“And you told me you didn’t have any skills,” I said.

“Yeah,” he said. “Skills using and selling drugs. What do you mean?”   “Well, you started by telling me your daily routine. By the time you were finished, you had described an amazing skillset. These are the skills I heard. Correct me if I’m wrong. You described:

1. Sales and Marketing Skills-you said you woke up and started calling around to see what your suppliers and customers were up to and what they needed. You can also call that market research.

2. Product Management/Pricing Skills-you said you had competition and you had to make sure you had the best product at a decent price. There is also a sense of valuing the customer and making sure he is satisfied.

3. Negotiation Skills-you knew how to read your customers, negotiate with them, and come to a mutually agreeable price.

4. Financial/Economic Skills-you said that you knew some people couldn’t afford what you were asking. So you’d sell it to them at a lower price knowing you would make up the difference by marking up the price with the ‘rich kids.’

5. A Sense of a Hierarchical Power Structure-you knew who was important. You know…the higher-level guys. But you also knew some of the others who might have contact with the higher-level guys. You adjusted your behavior and demeanor to make sure the people in power were happy. Many legit organizations are structured like that.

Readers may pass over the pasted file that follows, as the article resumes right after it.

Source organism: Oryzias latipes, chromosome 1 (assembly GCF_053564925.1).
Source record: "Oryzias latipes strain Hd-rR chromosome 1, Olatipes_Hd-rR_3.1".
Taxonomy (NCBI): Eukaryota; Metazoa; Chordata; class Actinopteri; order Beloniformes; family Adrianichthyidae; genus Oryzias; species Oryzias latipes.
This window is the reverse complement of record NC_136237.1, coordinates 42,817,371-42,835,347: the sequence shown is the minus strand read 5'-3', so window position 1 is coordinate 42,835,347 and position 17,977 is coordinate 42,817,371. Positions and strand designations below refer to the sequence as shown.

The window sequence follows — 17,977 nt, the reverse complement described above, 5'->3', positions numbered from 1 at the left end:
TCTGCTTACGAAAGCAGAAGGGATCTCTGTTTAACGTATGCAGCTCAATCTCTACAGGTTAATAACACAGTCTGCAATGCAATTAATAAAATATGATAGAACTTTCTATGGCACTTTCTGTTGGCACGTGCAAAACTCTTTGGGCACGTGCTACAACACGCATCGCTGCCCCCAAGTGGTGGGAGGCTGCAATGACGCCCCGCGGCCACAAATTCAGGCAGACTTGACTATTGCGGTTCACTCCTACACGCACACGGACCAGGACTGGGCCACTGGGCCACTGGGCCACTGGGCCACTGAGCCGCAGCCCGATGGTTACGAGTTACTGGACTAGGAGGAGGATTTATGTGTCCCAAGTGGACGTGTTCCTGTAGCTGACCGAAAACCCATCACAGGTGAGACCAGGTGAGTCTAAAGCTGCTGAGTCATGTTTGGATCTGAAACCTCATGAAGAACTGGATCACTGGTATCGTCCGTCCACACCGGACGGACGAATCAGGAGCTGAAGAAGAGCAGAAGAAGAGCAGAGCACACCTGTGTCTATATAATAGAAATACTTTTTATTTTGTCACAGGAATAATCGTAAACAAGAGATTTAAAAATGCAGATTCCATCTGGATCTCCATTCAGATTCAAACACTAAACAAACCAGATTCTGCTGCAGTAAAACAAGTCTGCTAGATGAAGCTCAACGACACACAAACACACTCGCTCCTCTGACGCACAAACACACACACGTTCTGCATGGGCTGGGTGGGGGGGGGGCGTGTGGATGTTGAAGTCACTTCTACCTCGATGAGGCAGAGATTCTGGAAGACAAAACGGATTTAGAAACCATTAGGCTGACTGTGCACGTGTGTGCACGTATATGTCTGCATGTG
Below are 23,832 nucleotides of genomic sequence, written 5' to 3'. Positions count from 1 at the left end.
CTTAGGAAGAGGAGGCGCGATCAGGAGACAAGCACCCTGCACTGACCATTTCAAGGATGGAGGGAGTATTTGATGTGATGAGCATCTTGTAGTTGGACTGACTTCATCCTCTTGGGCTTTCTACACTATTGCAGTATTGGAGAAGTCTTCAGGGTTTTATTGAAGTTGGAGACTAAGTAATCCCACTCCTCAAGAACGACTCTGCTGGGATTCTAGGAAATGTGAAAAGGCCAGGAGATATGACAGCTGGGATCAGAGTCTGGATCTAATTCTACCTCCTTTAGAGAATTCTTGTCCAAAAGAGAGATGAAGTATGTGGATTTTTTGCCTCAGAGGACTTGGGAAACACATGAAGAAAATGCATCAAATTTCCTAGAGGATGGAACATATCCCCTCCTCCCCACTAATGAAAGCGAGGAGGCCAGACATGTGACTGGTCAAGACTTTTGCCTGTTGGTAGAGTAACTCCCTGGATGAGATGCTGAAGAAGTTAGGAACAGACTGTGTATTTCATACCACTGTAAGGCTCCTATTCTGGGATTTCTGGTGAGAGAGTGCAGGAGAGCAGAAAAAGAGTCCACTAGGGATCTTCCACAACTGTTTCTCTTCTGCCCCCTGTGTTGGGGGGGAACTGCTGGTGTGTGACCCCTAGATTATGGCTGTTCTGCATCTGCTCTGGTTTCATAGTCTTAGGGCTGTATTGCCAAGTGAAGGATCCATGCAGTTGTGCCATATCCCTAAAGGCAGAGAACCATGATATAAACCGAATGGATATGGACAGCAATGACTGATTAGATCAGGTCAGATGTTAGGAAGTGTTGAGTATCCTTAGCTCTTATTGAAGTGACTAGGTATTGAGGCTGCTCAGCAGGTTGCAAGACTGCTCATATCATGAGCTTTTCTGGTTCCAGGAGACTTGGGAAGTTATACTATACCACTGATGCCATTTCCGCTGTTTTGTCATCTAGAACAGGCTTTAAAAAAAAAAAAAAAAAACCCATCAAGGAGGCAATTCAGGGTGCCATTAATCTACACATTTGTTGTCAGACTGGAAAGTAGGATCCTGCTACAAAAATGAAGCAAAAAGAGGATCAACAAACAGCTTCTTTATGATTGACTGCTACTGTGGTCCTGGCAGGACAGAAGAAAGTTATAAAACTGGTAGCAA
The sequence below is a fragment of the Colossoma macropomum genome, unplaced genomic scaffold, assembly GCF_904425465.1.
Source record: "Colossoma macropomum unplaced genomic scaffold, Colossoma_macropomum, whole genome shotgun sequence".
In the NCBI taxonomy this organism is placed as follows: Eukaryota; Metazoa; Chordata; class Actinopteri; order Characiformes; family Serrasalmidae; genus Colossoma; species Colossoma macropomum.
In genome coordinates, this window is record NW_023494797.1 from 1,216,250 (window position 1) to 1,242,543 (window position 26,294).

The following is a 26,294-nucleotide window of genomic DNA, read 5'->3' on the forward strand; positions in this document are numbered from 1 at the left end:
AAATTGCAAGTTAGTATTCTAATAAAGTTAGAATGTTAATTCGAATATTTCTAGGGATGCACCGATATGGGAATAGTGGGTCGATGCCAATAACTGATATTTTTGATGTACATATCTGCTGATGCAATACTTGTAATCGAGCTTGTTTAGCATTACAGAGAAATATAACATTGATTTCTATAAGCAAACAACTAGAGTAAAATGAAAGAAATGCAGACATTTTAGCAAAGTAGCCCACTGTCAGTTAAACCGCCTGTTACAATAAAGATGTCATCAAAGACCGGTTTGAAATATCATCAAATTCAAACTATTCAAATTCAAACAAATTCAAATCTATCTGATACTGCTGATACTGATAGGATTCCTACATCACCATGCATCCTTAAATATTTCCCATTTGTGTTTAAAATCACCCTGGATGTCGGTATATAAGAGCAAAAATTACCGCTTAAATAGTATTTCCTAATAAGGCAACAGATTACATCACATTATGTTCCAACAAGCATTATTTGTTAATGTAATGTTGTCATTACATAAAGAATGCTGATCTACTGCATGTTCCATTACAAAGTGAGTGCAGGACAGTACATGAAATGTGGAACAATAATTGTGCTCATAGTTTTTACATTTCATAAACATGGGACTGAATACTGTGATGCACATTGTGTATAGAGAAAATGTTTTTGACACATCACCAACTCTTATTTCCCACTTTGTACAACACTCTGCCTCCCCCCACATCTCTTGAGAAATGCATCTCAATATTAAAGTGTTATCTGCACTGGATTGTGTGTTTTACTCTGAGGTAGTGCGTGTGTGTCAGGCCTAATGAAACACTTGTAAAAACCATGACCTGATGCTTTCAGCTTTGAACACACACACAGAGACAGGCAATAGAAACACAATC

6. Multitasking, Prioritization, and Organizational Skills-you had a ton of things going on at once…people coming and going, phones ringing…you know. You were able to figure out what was the most important and get everything done.

7. Self-Awareness-you said that if you went too long without a shot, you’d get pissed, and that you had to ‘watch that.’ You were able to self-monitor, foresee trouble, and adjust to avoid complications.

8. Networking Skills and Being Resourceful-you said when things dried up you had to call around and find work. You said you ‘did what you had to do until things blew over.’ You also said you didn’t steal because you didn’t want to catch a silly case. That’s making decisions based on cost vs. reward.

Those are all things that potential employers find very valuable. And you developed all those skills while under high levels of pressure – in a competitive, illegal market – all while knowing that at any time you could be arrested and charged with a serious crime.”

“Wow,” he said. “No one has ever explained it to me like that. That’s pretty cool, I guess.”

“But you were using these skills to do, uh, not-so-great things. The trick is to take those skills and transfer them to both your recovery and your employment while in recovery…to do good things. Use them to accomplish positive, healthy goals. If you can figure out how to do that, my friend, you will be highly successful. I promise.”

He turned to look at the passing cornfields.  

He had a smile on his face.  

He had hope in his eyes.